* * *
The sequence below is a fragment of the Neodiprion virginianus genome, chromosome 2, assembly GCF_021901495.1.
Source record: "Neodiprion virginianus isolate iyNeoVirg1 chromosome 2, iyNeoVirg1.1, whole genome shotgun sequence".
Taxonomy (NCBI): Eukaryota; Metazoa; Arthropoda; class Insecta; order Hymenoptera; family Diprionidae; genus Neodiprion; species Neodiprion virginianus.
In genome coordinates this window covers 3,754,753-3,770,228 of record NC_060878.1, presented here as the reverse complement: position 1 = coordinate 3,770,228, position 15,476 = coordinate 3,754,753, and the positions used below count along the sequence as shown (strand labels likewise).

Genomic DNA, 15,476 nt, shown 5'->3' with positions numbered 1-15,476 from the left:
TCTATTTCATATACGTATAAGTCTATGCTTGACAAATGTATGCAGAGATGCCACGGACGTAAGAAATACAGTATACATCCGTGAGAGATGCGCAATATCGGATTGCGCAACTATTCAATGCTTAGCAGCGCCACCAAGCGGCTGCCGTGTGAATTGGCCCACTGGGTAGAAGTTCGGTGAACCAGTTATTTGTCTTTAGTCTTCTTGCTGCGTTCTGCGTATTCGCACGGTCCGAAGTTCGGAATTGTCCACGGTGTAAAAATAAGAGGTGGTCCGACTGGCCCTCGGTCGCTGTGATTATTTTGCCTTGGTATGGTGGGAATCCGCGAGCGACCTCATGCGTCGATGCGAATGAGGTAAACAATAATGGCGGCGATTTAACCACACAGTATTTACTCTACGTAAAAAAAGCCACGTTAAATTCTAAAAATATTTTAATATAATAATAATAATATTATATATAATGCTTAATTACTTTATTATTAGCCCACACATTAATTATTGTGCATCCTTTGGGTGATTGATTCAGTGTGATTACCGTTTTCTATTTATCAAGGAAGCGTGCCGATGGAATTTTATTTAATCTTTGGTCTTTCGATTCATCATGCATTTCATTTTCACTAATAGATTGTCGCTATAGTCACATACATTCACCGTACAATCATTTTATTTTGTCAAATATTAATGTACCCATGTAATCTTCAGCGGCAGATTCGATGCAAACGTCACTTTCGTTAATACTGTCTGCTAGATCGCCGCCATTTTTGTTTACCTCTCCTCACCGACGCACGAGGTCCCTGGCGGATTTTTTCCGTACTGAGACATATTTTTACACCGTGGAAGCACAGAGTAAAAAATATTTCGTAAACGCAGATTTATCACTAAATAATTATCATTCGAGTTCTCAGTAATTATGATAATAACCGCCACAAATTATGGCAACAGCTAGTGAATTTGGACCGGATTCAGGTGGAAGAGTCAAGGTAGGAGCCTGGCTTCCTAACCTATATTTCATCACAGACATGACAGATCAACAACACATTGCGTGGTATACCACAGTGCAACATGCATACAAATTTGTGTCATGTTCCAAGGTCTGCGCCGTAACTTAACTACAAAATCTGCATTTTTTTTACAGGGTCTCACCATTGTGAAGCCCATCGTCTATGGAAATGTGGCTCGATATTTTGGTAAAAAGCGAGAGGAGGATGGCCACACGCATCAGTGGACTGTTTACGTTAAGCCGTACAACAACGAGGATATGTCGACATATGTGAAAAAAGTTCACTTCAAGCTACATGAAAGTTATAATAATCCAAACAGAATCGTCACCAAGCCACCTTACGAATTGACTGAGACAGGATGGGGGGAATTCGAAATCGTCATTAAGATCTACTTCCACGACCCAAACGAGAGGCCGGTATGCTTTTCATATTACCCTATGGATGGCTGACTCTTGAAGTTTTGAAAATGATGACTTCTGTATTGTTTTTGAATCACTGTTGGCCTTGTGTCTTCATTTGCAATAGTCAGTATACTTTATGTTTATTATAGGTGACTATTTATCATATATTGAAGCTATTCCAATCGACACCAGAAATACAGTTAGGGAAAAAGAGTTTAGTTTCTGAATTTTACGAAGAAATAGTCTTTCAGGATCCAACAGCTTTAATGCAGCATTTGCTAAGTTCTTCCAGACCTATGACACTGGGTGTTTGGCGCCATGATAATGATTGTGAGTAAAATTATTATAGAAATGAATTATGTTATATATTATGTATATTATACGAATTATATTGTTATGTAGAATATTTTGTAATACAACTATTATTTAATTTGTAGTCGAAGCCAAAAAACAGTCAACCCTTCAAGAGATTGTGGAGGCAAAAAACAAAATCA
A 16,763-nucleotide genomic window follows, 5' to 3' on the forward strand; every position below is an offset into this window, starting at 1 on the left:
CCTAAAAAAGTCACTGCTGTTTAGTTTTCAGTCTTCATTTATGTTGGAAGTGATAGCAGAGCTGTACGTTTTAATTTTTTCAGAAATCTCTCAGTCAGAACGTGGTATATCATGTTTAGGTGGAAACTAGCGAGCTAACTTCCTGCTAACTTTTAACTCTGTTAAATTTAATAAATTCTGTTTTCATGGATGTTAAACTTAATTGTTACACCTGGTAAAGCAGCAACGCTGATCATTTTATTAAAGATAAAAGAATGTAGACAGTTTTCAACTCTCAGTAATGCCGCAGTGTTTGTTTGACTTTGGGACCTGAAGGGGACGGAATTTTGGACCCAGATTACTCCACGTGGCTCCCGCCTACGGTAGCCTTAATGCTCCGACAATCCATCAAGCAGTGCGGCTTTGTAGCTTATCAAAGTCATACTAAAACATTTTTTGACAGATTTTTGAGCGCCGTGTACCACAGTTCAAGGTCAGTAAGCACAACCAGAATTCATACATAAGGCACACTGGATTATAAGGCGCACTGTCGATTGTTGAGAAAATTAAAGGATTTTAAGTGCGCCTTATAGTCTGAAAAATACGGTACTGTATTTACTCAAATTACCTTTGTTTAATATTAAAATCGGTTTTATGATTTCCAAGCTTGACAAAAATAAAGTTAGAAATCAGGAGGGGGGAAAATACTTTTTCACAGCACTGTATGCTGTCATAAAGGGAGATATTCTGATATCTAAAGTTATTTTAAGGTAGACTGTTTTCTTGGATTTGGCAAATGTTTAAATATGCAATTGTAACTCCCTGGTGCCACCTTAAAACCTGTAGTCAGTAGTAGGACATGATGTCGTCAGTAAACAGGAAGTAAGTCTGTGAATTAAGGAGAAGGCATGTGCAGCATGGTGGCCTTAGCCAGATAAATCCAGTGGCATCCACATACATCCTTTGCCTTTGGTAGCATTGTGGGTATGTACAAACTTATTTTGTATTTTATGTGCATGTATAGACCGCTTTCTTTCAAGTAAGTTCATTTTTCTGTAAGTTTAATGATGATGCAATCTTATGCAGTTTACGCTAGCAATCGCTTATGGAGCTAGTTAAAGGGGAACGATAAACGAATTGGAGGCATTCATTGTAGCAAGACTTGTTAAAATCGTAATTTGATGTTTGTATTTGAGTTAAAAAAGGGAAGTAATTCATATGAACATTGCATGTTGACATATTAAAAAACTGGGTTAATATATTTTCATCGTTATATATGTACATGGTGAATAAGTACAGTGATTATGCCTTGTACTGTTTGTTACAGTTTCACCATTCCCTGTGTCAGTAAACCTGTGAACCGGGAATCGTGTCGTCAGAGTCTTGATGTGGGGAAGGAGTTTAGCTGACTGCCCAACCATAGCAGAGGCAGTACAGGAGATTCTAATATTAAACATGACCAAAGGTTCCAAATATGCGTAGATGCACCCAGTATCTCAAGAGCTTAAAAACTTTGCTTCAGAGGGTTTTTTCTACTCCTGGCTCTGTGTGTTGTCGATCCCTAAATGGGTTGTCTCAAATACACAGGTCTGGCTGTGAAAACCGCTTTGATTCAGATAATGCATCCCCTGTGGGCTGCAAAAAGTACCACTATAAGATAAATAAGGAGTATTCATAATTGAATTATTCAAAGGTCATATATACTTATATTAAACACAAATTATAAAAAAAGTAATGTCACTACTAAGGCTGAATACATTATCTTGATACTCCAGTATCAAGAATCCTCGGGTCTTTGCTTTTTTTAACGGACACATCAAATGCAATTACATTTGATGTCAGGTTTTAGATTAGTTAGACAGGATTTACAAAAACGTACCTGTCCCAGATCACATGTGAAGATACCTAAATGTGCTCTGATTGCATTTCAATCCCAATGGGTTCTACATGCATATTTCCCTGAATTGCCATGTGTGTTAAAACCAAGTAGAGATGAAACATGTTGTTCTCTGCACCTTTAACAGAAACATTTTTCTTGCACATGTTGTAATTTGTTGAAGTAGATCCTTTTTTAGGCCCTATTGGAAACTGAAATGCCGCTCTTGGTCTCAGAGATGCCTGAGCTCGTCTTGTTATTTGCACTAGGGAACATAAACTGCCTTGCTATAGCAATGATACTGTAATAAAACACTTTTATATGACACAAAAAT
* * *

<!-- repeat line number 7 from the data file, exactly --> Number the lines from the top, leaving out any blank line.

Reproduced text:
A 16,763-nucleotide genomic window follows, 5' to 3' on the forward strand; every position below is an offset into this window, starting at 1 on the left: